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The Healthy Forests Initiative and Healthy Forests Restoration Act
Interim Field Guide

Large-Tree Retention

Section 102(f) governs vegetation treatments in covered projects outside of old growth, and where the resource management plan does not contain old-growth management direction. The section requires such treatments to be carried out in a manner that:

  • Will “modify fire behavior, as measured by the projected reduction of uncharacteristically severe wildland fire effects for the forest type (such as adverse soil impacts, tree mortality, or other impacts).” In achieving this objective, vegetation treatments are to focus “largely” on small-diameter trees, thinning, strategic fuel breaks, and prescribed fire (figures 14 and 15).

Photograph of an overgrown ponderosa pine forest.
Figure 14—After decades of wildland fire exclusion, some ecosystems, such as
this ponderosa pine forest in southern Oregon, have become over­grown and
unhealthy, leaving them unsuitable for wildlife and hazardous to communities nearby.

Photograph of a forest ecosystem after mechanical treatments.
Figure 15—Ecosystem health has been restored and the risk of high-intensity
wildland fire has been reduced after mechanical treatments, followed by
low-intensity burning, in the ponderosa pine forest shown above.

  • Maximize “the retention of large trees, as appropriate for the forest type, to the extent that the large trees promote fire-resilient stands.”

The HFRA also states that the large-tree retention requirements of Section 102(f) must not prevent agencies from reducing wildland fire risk to communities, municipal water supplies, and at-risk Federal land.

In areas where large-tree retention requirements apply, resource managers should design projects that retain large trees to the extent possible, while they also:

  • Are appropriate for the forest type

  • Will reduce uncharacteristically severe wildland fire effects within the treated area

  • Will meet the objective of reducing wildland fire risk to communities, municipal water supplies, and at-risk Federal land

Specific vegetation treatment methods to be applied within these areas should be guided by the key objectives described above.

Silviculture prescriptions should be designed for forest vegetation treatments that integrate fuel and other resource objectives to meet the resource management plan direction. The silviculture prescription should prescribe for retention of large, fire-resilient trees (generally intolerant tree species adapted to fire processes) and retain large trees to the degree this practice is consistent with the objective of maintaining or restoring fire-resilient stands. However, large trees of selected species that are not adapted to fire processes may need to be removed to promote greater fire resiliency. Similarly, the removal of small- to mid-sized trees will generally be needed to reduce fuel ladders within the treatment area, curtailing uncharacteristically severe wildland fire effects and enabling use of prescribed fire. Trees in a variety of size classes may need to be removed in these areas to reduce wildland fire risk to communities, municipal water supplies, and at-risk Federal land. These practices are allowed under the HFRA.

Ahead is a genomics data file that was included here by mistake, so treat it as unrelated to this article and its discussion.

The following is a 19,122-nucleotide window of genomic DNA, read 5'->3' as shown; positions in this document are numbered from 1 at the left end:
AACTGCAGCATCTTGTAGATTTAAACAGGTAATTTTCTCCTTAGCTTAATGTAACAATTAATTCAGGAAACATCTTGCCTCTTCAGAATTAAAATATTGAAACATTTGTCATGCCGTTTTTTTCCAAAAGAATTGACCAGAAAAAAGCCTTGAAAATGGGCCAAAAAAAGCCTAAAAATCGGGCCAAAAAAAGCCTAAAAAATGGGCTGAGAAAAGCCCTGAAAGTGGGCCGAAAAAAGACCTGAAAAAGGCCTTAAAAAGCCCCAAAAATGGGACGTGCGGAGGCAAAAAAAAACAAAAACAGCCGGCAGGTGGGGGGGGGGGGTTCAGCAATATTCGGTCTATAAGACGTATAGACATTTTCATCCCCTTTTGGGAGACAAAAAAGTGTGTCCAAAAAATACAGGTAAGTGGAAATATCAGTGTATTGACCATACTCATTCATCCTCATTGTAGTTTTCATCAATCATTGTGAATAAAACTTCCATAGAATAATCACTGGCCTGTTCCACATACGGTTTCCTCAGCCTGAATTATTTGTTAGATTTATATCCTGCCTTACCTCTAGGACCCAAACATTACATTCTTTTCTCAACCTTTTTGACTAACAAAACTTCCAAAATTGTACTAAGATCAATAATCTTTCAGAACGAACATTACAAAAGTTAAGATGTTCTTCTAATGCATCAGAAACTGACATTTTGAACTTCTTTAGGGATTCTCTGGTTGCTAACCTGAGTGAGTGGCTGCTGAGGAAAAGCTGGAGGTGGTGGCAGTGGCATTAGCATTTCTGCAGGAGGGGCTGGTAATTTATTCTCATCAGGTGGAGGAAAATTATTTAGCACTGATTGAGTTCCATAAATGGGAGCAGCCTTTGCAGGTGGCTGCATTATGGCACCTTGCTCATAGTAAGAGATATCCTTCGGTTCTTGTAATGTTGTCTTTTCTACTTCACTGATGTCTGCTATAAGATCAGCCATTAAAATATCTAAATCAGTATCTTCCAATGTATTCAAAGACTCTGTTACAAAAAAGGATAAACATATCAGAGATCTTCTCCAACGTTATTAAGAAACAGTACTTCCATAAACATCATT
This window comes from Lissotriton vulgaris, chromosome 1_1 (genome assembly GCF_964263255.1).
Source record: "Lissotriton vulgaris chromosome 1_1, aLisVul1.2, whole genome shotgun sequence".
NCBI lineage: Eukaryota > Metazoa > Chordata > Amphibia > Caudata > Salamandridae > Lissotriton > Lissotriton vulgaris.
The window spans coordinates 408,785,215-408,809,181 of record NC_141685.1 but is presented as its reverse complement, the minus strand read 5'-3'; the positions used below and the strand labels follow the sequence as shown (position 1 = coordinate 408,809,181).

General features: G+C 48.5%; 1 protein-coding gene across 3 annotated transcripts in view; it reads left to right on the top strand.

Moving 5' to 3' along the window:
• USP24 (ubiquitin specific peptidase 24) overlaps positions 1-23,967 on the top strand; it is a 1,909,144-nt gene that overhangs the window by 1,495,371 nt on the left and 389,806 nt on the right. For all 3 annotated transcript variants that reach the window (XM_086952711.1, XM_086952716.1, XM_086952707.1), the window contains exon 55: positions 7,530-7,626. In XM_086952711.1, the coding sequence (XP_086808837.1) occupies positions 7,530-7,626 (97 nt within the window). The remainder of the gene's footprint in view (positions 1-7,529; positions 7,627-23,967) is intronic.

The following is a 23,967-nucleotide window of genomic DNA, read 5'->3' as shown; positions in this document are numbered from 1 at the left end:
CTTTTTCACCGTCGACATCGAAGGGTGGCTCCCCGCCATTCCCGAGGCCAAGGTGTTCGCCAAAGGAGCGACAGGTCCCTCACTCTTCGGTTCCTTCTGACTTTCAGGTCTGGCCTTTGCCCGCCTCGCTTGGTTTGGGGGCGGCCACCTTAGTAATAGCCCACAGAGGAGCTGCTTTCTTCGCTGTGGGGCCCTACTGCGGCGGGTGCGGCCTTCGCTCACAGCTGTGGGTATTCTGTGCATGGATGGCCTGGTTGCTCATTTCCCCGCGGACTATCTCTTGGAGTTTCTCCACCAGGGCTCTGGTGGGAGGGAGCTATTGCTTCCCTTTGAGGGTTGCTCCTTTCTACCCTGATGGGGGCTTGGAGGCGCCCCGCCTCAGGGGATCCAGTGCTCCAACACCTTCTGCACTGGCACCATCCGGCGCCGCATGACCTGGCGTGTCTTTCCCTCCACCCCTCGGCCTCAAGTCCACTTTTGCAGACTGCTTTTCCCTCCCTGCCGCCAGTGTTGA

In determining characteristic large-tree sizes appropriate for the forest type, resource managers may explore using the ecological definition of old growth developed for the forest type as one means of identifying diameter ranges for the tree species covered by the definition. USDA Forest Service ecological definitions for forest types are listed in the References section.

Resource managers should consider using growth models and other simulation tools when developing treatment strategies for areas where large-tree retention provisions apply. Models, such as the Forest Vegetation Simulator coupled with the Fire and Fuels Extension (see References, Old-Growth and Large-Tree Retention, Project-Level Guidance), allow treatment scenarios to be analyzed through time to determine their effects on fire behavior at the stand level and to help predict fire effects. Through using this kind of model, practitioners can determine the optimal treatment or set of treatments within a particular forest type that will help achieve the objective of retaining large trees, to the extent that is consistent with the objective of promoting fire-resilient stands.


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